Turning back to the software solutions, Mr Castell Codesal: The wide range of options when it comes to construction software has now almost become overwhelming for potential users. The catchphrase of 'Building Information Modelling' (BIM) has been somewhat of a catalyst for some time now, particularly on the software market for design, project planning, construction, and the management of residential and non-residential buildings. What arguments can liNear use in this context to stand out 'from the crowd'?
I can quote you our mission statement, which is 'workflow, instead of workaround'. Instead of providing isolated solutions for each specific task, as a full-service provider, we offer a comprehensive solution for MEP Design, which is the only way to facilitate smooth, integrated workflows. We have always distinguished ourselves by working with a great eye for detail, while still keeping track of the big picture. As such, we offer the 'golden thread' that accompanies our users from the initial concept to the ultimate goal.
Mr Waluga, very broadly speaking, what do you classify as being a successful BIM project?
Whether it involves BIM or not, a successful project is one that has achieved its goal with an appropriate and reasonable amount of effort and expense. When it comes to BIM in particular, it is important that the added value is what you want, because, at first glance, BIM-based integrated design does involve much more effort and expense. In general, however, this extra effort and expense result not from the methodology, but rather from poor co-ordination. Curiously, people unfortunately still very often start designing early on with great attention to detail, making subsequent changes costly and arduous. A successful BIM project can thus be viewed on various scales, is collaborative, and clarifies the key structural issues, such as the size and location of the control rooms and shafts, before any detailed designing has begun. One extremely positive example of this is the 'Viega World' project, which I consider to be an important reference point for establishing integrated design methods.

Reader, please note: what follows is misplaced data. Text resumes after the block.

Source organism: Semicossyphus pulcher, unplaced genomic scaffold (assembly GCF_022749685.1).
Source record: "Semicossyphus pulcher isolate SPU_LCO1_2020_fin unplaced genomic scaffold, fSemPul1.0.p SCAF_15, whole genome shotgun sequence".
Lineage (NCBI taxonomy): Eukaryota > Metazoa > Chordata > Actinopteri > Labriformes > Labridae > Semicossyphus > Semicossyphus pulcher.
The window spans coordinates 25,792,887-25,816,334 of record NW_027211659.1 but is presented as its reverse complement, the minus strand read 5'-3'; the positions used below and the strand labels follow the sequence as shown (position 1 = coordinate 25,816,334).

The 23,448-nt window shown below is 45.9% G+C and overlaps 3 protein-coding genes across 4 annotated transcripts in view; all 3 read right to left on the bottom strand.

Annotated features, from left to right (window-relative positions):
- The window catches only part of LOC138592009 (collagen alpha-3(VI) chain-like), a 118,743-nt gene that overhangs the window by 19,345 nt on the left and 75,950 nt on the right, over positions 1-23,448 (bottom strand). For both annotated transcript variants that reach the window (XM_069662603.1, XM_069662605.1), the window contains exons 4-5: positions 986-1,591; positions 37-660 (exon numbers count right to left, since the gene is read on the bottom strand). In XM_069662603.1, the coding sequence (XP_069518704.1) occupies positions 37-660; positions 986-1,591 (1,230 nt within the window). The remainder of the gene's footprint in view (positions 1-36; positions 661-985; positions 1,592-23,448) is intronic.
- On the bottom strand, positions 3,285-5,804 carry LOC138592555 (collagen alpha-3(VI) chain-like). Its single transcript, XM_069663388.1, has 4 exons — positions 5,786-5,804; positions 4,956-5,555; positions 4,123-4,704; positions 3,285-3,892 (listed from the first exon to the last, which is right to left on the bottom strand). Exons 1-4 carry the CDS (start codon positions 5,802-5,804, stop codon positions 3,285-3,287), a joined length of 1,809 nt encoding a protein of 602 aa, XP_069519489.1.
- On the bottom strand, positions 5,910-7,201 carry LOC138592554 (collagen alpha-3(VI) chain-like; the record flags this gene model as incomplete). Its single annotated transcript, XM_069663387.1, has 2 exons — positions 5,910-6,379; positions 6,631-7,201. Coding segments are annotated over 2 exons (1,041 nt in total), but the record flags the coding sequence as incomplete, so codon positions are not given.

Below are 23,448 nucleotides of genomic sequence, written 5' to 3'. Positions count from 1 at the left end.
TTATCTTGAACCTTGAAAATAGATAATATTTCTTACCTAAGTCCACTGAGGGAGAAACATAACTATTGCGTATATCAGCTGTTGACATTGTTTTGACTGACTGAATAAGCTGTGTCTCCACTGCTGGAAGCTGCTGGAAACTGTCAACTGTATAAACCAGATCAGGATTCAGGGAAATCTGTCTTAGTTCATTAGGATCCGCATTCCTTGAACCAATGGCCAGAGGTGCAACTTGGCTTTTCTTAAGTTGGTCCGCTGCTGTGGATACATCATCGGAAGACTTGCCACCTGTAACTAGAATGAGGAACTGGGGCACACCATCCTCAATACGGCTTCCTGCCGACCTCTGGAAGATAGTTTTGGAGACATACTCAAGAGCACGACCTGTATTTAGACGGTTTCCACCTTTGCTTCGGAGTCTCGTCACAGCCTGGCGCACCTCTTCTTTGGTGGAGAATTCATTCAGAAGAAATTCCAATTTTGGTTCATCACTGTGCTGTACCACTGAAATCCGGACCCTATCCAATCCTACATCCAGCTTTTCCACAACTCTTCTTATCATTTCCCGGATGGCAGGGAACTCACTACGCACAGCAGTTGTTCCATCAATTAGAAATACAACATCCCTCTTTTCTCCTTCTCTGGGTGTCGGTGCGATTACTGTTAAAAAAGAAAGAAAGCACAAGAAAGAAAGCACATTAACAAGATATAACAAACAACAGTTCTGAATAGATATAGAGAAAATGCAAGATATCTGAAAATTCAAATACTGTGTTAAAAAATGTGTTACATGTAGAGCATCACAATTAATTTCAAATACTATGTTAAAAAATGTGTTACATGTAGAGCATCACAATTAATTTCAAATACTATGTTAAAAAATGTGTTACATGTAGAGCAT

Finally, a question to both of you: If you could be granted one wish that would make design and construction work much 'simpler' and more effective, what would it be?
I would wish that more users would embrace and try out new approaches and technologies. As Christian Waluga has just mentioned, the resulting feedback is hugely important for both parties to make headway in this matter, fully following the motto of 'nothing ventured, nothing gained'. So we could make it happen together and take construction design to the long overdue next level.
The referrencing of architectural models from a MEP Designer continues to be a common point of friction. Buildings, including in terms of roles and rights throughout the process, should not have to be reproduced by the MEP designer based on a floor plans because either the architect doesn't provide three-dimensional architecture or because this is only suitable for visualisation purposes due to a lack of semantic information. Although we can of course still do a lot for our customers even if something is not delivered perfectly, I do wish there were simply fewer of these avoidable inefficiencies in future.
The german MEP journal Integrale Planung offers exciting technical articles, information and more. Topics include MEP, BIM, sustainability, comfort and building physics.